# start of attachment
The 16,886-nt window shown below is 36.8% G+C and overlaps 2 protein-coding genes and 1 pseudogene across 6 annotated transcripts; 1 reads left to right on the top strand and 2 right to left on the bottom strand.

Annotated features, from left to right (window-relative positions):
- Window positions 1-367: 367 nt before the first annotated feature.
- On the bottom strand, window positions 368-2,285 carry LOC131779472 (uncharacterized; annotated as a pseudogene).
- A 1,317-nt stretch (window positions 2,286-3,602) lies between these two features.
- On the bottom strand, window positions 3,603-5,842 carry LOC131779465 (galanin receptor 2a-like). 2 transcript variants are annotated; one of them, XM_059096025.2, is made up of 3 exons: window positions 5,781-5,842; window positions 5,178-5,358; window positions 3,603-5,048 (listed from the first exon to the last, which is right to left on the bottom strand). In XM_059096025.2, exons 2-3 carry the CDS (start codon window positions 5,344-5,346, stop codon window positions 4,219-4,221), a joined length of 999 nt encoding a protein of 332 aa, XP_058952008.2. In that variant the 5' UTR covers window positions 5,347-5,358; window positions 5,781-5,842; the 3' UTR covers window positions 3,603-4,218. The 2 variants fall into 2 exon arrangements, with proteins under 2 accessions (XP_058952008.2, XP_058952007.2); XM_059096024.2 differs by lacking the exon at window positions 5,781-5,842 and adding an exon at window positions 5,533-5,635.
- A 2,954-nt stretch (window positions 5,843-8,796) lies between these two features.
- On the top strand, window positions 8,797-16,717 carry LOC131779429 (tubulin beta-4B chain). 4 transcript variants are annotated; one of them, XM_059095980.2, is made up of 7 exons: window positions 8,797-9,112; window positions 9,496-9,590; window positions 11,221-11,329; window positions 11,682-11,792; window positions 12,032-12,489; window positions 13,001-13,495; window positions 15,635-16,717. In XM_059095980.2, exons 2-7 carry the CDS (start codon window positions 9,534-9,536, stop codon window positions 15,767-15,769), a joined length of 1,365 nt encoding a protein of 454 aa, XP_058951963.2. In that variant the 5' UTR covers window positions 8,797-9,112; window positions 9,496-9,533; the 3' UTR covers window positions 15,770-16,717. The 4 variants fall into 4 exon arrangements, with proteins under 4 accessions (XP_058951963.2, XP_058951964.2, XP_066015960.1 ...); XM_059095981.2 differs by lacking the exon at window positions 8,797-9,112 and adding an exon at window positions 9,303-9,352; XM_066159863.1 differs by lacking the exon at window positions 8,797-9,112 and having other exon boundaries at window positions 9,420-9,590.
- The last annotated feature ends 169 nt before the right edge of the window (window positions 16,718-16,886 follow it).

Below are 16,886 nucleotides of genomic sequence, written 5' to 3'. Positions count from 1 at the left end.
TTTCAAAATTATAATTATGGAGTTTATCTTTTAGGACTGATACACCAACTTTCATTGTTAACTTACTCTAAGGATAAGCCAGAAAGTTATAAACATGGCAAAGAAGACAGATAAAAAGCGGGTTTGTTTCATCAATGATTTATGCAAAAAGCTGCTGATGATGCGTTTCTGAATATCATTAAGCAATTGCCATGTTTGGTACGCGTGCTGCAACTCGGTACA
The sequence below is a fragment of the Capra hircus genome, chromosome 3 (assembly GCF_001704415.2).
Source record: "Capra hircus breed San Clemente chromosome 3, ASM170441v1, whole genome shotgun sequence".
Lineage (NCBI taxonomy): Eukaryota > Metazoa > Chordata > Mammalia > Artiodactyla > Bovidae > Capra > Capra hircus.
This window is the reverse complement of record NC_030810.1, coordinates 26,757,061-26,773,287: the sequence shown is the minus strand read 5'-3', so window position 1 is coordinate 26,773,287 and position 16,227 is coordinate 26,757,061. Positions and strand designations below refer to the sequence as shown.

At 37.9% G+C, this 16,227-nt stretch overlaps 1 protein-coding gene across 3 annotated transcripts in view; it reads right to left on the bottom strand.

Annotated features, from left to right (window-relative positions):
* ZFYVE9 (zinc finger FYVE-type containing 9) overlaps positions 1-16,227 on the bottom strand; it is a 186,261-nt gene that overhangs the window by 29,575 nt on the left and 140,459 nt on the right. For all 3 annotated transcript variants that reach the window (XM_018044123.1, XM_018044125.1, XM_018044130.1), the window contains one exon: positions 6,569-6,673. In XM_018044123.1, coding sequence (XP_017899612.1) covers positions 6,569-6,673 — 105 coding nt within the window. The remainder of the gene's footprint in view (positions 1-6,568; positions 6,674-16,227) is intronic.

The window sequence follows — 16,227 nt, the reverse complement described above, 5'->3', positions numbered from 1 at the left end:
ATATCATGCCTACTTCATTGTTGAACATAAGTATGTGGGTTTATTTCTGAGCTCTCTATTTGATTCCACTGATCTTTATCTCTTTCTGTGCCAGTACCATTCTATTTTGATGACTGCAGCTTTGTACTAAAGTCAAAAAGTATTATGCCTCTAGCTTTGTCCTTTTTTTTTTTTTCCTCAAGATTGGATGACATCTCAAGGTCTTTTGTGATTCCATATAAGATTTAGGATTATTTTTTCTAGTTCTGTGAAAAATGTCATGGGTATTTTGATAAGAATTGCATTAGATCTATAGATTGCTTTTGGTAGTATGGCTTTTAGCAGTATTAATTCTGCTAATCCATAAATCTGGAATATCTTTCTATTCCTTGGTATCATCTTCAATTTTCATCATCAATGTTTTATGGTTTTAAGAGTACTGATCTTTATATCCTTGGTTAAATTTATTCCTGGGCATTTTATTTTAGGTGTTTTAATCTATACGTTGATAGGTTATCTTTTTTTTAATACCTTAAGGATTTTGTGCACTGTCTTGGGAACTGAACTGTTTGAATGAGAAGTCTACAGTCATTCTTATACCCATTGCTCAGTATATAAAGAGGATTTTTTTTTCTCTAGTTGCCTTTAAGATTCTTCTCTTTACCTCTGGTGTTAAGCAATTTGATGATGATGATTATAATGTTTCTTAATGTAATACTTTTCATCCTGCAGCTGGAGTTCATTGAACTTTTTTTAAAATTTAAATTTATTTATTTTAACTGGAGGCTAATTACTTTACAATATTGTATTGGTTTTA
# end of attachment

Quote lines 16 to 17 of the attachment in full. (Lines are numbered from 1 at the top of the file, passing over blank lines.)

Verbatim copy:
At 37.9% G+C, this 16,227-nt stretch overlaps 1 protein-coding gene across 3 annotated transcripts in view; it reads right to left on the bottom strand.

Annotated features, from left to right (window-relative positions):